Ethical Challenges in Global Health Policy

Presenter Information

Joanna Rydzefski, Providence College

Location

Harkins 300

Event Website

http://www.providence.edu/hpm/Pages/Conference.aspx

Start Date

23-3-2013 1:45 PM

End Date

23-3-2013 3:00 PM

Description

Lack of access to medicines is a hurdle for many countries, especially developing nations, in their fight against serious health problems. The World Trade Organization (WTO) has frequently been scrutinized regarding its impact on access to essential medicines after its Agreement on Trade-Related Aspects of Intellectual Property Rights (TRIPS) created a framework for the protection of physical and intellectual goods. The main goal of TRIPS is to promote scientific development through patents, but the repercussions of this monopoly over drug production sparked opposition from developing nations, specifically Brazil and South Africa (Dounis 2011, 3). This paper aims to explore how the actions of Brazil and South Africa impacted the World Trade Organization. Brazil and South Africa utilized the loopholes in the TRIPS Agreement to produce national legislation allowing for compulsory licensing and parallel importation of antiretroviral medication, respectively. Public and NGO support of the right to health and the increasing AIDS epidemic forced the WTO to re-evaluate its impact on health and reject the formal complaints of the United States and other major pharmaceutical companies that opposed Brazil and South Africa’s actions. This paper argues that the national policies of Brazil and South Africa, which addressed concerns regarding the TRIPS Agreement, led to the Doha Declaration and ultimately to a recognition of trade’s impact on the health sector, the importance of multi-sector alliances, and the increased representativeness of the WTO.

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Mar 23rd, 1:45 PM Mar 23rd, 3:00 PM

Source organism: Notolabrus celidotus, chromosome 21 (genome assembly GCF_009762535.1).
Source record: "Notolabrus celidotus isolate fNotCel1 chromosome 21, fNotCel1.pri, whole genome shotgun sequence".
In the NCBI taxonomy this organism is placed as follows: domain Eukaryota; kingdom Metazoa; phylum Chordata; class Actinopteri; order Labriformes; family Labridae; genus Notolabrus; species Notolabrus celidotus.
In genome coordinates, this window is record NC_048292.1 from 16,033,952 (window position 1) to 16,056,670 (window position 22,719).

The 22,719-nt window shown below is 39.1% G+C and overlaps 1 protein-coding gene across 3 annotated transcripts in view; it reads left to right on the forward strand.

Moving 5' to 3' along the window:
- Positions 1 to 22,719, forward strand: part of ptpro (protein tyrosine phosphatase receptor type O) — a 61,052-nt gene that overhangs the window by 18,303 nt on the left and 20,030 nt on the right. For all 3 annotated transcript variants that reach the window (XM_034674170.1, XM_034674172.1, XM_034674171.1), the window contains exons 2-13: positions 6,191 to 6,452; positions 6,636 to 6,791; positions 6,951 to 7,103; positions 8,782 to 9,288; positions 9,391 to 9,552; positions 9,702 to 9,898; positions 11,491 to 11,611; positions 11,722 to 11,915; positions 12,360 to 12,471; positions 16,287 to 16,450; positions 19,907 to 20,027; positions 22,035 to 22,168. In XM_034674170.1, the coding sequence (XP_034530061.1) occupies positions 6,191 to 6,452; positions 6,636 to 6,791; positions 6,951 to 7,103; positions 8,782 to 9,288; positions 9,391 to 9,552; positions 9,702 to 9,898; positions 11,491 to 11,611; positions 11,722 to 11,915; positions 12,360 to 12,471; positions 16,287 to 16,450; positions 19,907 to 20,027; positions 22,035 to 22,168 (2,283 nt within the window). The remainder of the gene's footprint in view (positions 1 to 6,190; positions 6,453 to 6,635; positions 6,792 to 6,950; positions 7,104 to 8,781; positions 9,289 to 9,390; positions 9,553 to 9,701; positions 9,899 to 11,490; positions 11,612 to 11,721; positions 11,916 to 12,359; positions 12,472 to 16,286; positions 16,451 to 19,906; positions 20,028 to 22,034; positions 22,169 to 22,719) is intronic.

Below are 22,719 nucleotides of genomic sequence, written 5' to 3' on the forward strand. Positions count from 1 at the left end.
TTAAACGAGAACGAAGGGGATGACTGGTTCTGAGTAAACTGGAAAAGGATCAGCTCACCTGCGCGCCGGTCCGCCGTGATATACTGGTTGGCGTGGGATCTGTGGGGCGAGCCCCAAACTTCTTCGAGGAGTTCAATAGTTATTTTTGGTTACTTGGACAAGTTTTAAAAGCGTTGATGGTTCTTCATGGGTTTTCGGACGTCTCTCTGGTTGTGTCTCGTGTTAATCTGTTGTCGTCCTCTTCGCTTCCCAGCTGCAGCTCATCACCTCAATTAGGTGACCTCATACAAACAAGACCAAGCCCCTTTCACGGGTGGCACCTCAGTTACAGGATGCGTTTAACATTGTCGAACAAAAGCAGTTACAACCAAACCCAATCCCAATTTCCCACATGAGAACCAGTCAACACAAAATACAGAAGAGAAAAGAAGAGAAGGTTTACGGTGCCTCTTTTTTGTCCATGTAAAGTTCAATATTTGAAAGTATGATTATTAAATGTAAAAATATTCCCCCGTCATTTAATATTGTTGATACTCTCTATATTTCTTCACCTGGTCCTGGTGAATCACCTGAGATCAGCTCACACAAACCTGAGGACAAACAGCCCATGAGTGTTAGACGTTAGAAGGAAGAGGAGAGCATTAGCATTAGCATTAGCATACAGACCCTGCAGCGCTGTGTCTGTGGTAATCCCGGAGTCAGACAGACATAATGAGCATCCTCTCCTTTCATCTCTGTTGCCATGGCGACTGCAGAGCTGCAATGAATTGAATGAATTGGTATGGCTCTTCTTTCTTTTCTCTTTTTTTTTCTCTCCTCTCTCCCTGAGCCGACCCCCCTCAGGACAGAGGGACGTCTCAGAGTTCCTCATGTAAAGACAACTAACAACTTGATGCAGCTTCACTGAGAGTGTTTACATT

A Developing Say Against AIDS

Harkins 300

Lack of access to medicines is a hurdle for many countries, especially developing nations, in their fight against serious health problems. The World Trade Organization (WTO) has frequently been scrutinized regarding its impact on access to essential medicines after its Agreement on Trade-Related Aspects of Intellectual Property Rights (TRIPS) created a framework for the protection of physical and intellectual goods. The main goal of TRIPS is to promote scientific development through patents, but the repercussions of this monopoly over drug production sparked opposition from developing nations, specifically Brazil and South Africa (Dounis 2011, 3). This paper aims to explore how the actions of Brazil and South Africa impacted the World Trade Organization. Brazil and South Africa utilized the loopholes in the TRIPS Agreement to produce national legislation allowing for compulsory licensing and parallel importation of antiretroviral medication, respectively. Public and NGO support of the right to health and the increasing AIDS epidemic forced the WTO to re-evaluate its impact on health and reject the formal complaints of the United States and other major pharmaceutical companies that opposed Brazil and South Africa’s actions. This paper argues that the national policies of Brazil and South Africa, which addressed concerns regarding the TRIPS Agreement, led to the Doha Declaration and ultimately to a recognition of trade’s impact on the health sector, the importance of multi-sector alliances, and the increased representativeness of the WTO.

http://digitalcommons.providence.edu/auchs/2013/panelc1/2